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Don’t fall for these summer savings scams

Some people call it gullible, but I call it choosing to trust people.

Sure, I’ve fallen for my fair share of jokes, like the time I truly believed that I could catch ...

Tagged: energy-savings myths, summer, Saving Money

Expand Article

Don’t fall for these summer savings scams

Woman's face and hair freeze as she's blasted by an A/C unit

Now that I’m an adult, I’m very wise and definitely won’t fall for things like these summer energy efficiency myths.

Key Points

  • There are plenty of myths about energy savings.
  • Your home won’t cool more quickly if set your thermostat really low.
  • Fans cool people, not rooms, and shutting vents in unused rooms is hard on your system. 

Some people call it gullible, but I call it choosing to trust people.

Sure, I’ve fallen for my fair share of jokes, like the time I truly believed that I could catch a “snipe” bird by staying out all night with a garbage bag and flash light at summer camp. I was determined. And also bore the brunt of a lot of jokes when I was the last kid who figured out it was all an elaborate scheme.

Now that I’m an adult, I’m very wise and definitely won’t fall for things like these summer energy efficiency myths.

  1. Cool your house down quickly by setting your thermostat really low — You get home from work. Your house is really warm and stuffy, so you head over to the thermostat and set it to 55 degrees to cool it down quickly. Great idea, right? Wrong. Setting it to a lower temperature does not speed up the cooling time. The HVAC will work at the same pace until it reaches a certain temperature. Plus, you’ll be wasting a lot of energy if you forget to reset your thermostat later. Instead, just set it where you want it. Or better yet, get a programmable thermostat. That way you don’t have to keep your A/C running all day, but the HVAC can kick in right before you get home.
  2. Save energy by shutting the vents in unused rooms — We hardly ever use the spare room in the basement, so I should just shut the vent in there, right? Nope. Turns out that shutting vents can actually put extra strain on your system. Most central air systems are designed to distribute air throughout the entire house. Blocking vents messes with them and can lead to more system break downs.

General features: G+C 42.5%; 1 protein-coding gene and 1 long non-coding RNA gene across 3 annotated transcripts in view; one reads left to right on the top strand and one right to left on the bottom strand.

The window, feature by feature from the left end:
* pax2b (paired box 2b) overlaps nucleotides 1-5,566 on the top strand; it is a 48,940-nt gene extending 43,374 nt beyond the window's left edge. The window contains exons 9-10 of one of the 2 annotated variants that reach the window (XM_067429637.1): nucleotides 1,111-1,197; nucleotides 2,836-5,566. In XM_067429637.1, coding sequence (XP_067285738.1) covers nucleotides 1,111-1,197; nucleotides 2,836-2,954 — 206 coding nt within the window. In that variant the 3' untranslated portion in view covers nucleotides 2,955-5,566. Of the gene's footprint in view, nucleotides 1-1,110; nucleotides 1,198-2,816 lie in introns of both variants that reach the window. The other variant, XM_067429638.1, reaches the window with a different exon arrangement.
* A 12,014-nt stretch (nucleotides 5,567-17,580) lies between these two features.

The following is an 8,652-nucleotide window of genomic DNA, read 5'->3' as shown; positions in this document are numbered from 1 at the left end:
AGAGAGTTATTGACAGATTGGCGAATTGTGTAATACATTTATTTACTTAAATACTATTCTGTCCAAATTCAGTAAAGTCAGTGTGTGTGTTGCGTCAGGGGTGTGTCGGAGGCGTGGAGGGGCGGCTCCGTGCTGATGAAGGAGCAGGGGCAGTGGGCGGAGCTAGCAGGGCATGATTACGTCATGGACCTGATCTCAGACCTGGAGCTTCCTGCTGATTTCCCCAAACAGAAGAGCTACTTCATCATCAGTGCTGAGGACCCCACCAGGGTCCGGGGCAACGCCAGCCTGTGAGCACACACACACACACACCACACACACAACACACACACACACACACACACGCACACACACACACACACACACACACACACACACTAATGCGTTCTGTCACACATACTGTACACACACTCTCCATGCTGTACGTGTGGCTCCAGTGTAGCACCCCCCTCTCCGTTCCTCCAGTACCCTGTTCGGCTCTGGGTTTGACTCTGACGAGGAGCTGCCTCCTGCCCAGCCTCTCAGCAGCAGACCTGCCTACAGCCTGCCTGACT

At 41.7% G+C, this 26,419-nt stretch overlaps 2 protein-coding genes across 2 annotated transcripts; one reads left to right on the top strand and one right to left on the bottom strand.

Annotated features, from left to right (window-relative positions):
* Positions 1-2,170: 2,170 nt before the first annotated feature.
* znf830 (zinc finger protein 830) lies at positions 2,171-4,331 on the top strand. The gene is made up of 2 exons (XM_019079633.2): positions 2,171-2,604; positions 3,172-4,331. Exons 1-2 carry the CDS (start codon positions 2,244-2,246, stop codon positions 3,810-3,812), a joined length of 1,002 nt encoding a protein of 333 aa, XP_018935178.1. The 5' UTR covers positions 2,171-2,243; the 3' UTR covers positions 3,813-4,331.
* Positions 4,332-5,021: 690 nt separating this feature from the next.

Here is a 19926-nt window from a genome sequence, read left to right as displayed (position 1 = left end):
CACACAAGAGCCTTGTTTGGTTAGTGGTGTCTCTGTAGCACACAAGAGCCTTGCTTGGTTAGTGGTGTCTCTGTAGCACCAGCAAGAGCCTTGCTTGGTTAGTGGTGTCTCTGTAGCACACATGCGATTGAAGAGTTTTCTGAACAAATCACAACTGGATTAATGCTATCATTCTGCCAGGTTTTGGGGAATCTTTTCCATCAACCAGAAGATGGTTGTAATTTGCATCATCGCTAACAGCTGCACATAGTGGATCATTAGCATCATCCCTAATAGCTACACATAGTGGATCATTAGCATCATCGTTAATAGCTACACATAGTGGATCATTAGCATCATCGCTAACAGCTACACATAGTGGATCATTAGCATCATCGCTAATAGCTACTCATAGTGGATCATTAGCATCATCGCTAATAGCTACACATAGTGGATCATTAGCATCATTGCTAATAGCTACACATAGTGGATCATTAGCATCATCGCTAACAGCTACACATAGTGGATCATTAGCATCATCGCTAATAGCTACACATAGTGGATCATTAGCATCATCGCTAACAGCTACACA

3. Run ceiling fans all the time to help keep the house cool — Fans cool you down, so you decide to keep them on all the time as a major cooling source — even when you’re not there. Bad idea. Fans make you feel cool because the breeze they create cools your skin. But they don’t change the temperature in the room. So, if there isn’t anyone there to benefit from the breeze, you’re better off turning it off and saving some electricity.

Now you don’t need to worry about falling for these myths ever again. And as a bonus tip, never trust an overly enthusiastic camp counselor who thinks it will be really fun to go on a snipe hunt. 


Sarah FolslandSarah is mom to the two cutest little girls in the world. Before choosing to make changing diapers and reading bed time stories her full time gig, she earned a degree in political science from The University of South Dakota, worked in the governor’s office as a policy analyst and dabbled in communications at her local utility. Follow Sarah on Twitter @EnergyMommy.

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Energy savings have never been tastier

Everything tastes better grilled.

One time, my husband even ate some vegetables when they were cooked on the grill.

True, I think he meant to get a bite of ribeye ...

Tagged: natural gas grilling, grilling, Saving Money

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Energy savings have never been tastier

Grilled cheeseburger with pineapple on top

Besides being a delicious way to cook, grilling is also a great way to save some money.

Key Points

  • Grill season is finally here.
  • Cooking outside keeps the heat out of your kitchen and gives your A/C a break.
  • Grilling with natural gas is cheaper than using charcoal or propane.

Everything tastes better grilled.

One time, my husband even ate some vegetables when they were cooked on the grill.

True, I think he meant to get a bite of ribeye and accidentally got some mushroom on his fork, but still, I’m counting that as a grill success.

Besides being a delicious way to cook, grilling is also a great way to save some money. In the summer, your air conditioner works overtime to keep the house cool, especially if you have a hot oven warming the kitchen. Ovens can raise the temperature in your kitchen by 5-10 degrees.

Keep in mind that not all grill fuels are created equal.

The three general sources of heat for a grill are charcoal, propane or natural gas.

  • Charcoal is the most expensive and time-consuming option.
  • Propane is the mid-cost option, but you run the risk of your tank running empty mid-cookout.
  • Natural gas is the lowest-cost option. A grill fueled by natural gas is generally about one-sixth the cost to run than charcoal. Plus, since the gas line runs directly to your grill, you don’t have to worry about having to leave raw burger behind to go fill an empty tank.

If you decide to run a natural gas line to your grill, make sure to check in with your local utility for assistance. Some utilities offer a service to hook it up for you, and others have lists of qualified contractors who can help you out.